Electromagnetic Launch to Space
D. Wetz, I. McNab, F. Stefani and J. Parker
Institute for Advanced Technology, The University of Texas at Austin, 3925 W. Braker Lane, Ste. 400, Austin, TX 78759, USA
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Many advances in electromagnetic (EM) propulsion technology have occurred in recent years. Linear motor technology for low velocity and high mass applications is being developed for naval catapults and missile launchers. Such technology could serve as the basis for the launch of a first stage booster launch - for example, as suggested some years ago by the US National Aeronautics and Space Administration (NASA) in the Maglifter concept. For higher velocities, experimental laboratory railguns have demonstrated launch velocities of 2-3 km/s and muzzle energies greater than 10 MJ. The extension of this technology to the muzzle velocities ( ≥ 7500 m/s) and energies (hundreds of megajoules) needed for the direct launch of payloads into orbit is very challenging but may not be impossible. For launch to orbit, long launchers (> 1000 m) would need to operate at accelerations > 1000 G to reach the required velocities, so it would only be possible to launch rugged payloads, such as fuel, water, and material. This paper provides an overview of these concepts and includes a summary of the recent advances made in this area.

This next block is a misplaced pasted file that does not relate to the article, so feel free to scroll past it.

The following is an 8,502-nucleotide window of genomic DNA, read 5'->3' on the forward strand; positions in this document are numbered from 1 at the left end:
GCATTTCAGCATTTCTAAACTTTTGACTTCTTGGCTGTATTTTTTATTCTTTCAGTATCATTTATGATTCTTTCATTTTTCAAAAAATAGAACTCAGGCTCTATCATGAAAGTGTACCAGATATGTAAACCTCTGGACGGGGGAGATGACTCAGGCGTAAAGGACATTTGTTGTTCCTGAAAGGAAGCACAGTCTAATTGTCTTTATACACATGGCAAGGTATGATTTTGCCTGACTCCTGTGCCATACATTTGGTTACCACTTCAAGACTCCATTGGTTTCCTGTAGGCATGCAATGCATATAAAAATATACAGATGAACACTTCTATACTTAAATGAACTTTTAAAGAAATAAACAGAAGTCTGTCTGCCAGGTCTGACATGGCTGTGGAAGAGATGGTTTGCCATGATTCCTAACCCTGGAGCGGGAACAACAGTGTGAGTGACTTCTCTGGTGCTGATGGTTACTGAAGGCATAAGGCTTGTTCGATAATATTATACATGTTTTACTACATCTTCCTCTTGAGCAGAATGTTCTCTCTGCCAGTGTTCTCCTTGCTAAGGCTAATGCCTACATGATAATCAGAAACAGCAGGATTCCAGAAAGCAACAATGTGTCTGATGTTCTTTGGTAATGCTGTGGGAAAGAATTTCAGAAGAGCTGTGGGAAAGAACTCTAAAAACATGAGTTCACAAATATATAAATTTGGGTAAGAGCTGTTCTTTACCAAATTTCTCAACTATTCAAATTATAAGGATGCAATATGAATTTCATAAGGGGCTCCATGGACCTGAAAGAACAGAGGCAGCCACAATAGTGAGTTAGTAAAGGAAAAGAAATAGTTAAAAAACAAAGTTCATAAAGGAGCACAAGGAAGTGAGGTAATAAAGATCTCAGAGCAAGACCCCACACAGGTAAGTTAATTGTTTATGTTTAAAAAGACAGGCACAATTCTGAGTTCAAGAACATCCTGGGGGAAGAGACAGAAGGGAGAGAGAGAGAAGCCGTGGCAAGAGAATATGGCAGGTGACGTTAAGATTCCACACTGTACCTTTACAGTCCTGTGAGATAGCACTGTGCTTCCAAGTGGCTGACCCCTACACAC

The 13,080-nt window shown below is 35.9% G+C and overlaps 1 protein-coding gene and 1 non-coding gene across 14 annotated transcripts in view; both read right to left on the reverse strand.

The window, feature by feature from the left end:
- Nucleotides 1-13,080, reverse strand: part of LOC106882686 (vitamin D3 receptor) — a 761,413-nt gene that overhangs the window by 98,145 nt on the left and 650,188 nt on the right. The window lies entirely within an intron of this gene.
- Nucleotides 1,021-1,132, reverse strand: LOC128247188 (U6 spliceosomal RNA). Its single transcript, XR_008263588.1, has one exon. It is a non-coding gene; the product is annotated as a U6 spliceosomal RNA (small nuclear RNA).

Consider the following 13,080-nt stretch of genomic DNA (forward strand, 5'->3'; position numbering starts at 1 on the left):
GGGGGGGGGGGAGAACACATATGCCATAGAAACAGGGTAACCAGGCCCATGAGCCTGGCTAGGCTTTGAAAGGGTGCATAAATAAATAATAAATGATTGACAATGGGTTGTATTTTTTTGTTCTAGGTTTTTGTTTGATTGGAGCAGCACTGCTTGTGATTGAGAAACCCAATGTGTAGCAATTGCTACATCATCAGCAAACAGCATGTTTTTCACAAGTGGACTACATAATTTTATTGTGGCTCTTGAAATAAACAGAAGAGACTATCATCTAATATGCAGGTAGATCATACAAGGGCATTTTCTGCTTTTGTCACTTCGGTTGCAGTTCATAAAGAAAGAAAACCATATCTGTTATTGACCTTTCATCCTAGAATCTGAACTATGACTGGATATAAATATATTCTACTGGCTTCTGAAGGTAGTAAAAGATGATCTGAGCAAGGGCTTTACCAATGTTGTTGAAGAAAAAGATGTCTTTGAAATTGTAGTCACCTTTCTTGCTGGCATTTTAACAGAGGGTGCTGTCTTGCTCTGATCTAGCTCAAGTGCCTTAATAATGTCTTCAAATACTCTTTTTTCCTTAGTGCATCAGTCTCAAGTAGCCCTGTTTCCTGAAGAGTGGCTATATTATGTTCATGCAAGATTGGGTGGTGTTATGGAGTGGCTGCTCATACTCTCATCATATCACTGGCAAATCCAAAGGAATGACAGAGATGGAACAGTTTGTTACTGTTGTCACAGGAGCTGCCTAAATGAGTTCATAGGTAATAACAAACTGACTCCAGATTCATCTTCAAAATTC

DOI: 10.12693/APhysPolA.115.1066
PACS numbers: 96.12.Hg, 98.35.Eg, 94.30.Kq, 94.05.Rx, 94.20.Fg, 94.20.wc, 94.20.wf